The 1,000 Greatest Songs of the 1980s – 30 to 21
30. “Under the Milky Way,” The Church. Songwriters: Steve Kilbey, Karin Jansson; #24 pop; 1988. Recording the 1988 “Starfish” album wasn’t a great experience for The Church. West Coast producers Greg Ladanyi, Waddy Wachtel forced Steve Kilbey to take vocal lessons and drummer Richard Ploog was replaced by Russ Kunkel for “Under the Milky Way.” Rob Caldwell of PopMatters, “The largely acoustic ‘Milky Way’ stands out on the mostly electric ‘Starfish.’ The chord structure is questioning, dark, and mysterious – evocative of its starry night title. Lyrically, it’s somewhat disconnected and ambiguous. It’s not a straight narrative. Rather, we’re left to color in the details.” Rock critic Ned Raggett, “If the Marty Willson-Piper/Peter Koppes guitar team is less prominent throughout much of the song than the strange, haunting keyboards, it’s all made up for with the amazing mock-bagpipe solo that adds an immediate, unexpected surge to the whole song. Calling, mournful and truly artistic, it fully transforms the song into the piece of melancholic majesty it is.” Steve Kilbey in 2011, “It’s an accidental song I accidentally wrote and accidentally became a single and accidentally became a hit. It’s been a nice earner. I’ve written 2000 songs. Thank God one of them came through! The others aren’t pulling their weight. They sit and grumble about ‘Under the Milky Way’ and I say, ‘Well, boys, go out and earn the same dough as that one.’ I never see ‘Under the Milky Way’ – it’s so busy out there working.”
29. “I’m Coming Out,” Diana Ross. Songwriters: Bernard Edwards, Nile Rodgers; #5 pop/#6 R&B; 1980. Nile Rodgers, “Diana was an icon in the gay community. ‘What would it be like,’ I wondered, ‘if Diana celebrated her status among gay men with a song?’ Bernard (Edwards) agreed that it would be a cool idea to have Diana talk to her gay fans in slightly coded language. ‘I’m Coming Out’ was the smash result. We originally envisioned the song as the opening to Diana’s live show for the new album. The horns in the song’s intro were a soul fanfare for the pop diva.” Ross, “I like songs that are positive and say something inspirational and make a difference in people’s lives. ‘I’m Coming Out’ is still one of those messages, whether it’s for gays or whether it’s for women.”Rock critic Matthew Greenwald, “This track has all of the hallmarks of such Chic hits as ‘Good Times,’ particularly the fine horn arrangement and superb rhythm electric guitar, which holds this dancefloor anthem together. Dating much better that almost any of Diana Ross’ other efforts from the era, the song still remains a classic from the early ’80s.”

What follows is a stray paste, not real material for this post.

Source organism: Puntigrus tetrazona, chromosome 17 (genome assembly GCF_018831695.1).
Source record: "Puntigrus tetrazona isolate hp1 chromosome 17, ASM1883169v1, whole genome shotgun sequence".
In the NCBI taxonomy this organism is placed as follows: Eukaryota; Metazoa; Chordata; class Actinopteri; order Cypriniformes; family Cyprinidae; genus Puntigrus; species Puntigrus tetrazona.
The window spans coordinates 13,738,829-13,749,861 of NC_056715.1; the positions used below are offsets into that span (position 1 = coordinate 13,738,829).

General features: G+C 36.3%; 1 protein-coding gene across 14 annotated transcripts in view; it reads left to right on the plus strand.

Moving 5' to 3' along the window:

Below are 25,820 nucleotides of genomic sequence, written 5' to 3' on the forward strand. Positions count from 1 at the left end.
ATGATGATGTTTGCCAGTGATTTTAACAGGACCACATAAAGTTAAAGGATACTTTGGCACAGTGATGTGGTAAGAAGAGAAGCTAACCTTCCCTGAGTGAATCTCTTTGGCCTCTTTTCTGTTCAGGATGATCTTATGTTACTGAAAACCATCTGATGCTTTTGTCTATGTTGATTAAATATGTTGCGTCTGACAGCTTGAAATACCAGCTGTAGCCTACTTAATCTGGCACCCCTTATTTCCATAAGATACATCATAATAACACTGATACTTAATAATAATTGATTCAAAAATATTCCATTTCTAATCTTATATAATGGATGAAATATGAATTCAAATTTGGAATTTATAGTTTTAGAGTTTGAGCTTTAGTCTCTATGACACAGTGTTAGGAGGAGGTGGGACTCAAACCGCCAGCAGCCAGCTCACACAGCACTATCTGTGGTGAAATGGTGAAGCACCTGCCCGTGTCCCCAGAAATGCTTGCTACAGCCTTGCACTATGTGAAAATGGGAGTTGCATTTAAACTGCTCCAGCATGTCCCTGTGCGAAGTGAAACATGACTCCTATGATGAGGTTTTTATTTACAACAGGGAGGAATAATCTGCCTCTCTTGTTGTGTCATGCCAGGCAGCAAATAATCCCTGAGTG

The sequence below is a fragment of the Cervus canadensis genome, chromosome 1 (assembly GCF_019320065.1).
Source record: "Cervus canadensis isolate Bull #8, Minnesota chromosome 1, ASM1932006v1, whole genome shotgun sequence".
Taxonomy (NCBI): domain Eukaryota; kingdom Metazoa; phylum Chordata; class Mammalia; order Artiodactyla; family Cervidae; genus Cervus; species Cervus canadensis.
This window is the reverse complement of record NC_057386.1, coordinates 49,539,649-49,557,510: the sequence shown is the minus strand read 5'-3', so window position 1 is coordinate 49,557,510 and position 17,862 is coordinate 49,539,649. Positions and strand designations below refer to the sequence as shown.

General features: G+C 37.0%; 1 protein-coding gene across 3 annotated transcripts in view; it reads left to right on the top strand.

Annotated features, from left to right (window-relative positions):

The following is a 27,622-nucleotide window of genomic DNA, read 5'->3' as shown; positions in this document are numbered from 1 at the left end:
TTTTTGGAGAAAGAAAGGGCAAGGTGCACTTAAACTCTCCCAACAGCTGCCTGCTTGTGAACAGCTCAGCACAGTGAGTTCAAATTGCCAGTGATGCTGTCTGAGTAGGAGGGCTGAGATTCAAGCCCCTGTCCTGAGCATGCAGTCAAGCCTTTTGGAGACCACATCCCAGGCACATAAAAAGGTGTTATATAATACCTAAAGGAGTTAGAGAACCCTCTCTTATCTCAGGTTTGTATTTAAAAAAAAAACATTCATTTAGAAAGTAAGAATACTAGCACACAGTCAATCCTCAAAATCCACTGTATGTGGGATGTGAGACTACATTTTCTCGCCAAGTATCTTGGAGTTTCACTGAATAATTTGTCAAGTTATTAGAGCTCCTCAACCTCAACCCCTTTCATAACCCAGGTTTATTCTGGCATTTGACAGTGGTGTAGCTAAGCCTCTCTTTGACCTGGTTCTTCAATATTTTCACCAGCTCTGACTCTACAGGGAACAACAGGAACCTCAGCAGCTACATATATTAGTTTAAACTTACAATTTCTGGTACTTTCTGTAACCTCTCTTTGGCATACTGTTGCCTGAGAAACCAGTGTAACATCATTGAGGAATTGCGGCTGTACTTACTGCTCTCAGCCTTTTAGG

28. “Unsatisfied,” The Replacements. Songwriter: Paul Westerberg; Did Not Chart; 1984. “Look me in the eye and tell that I’m satisfied. Were you satisfied?” BAM! After decades of teen angst appearing in rock ‘n’ roll, Westerberg gets the the heart of the matter, singing about his dissatisfaction while shredding his vocal cords. Blogger Eric Melon, “The lyrics are more than a statement, it’s a taunt. Summing up the listless feeling of youth and uncertainty about the future isn’t easy to do in language that plain-spoken, but Westerberg does it. And the delivery sells it. Even with all the bright and pretty guitars, the band (Bob Stinson on guitar, his 17-year old brother Tommy on bass, Chris Mars on the drums) plays it reckless, like a punk rock tune. It’s cathartic for sure, but there’s a melodic sense that thrives and lives through the chaos.”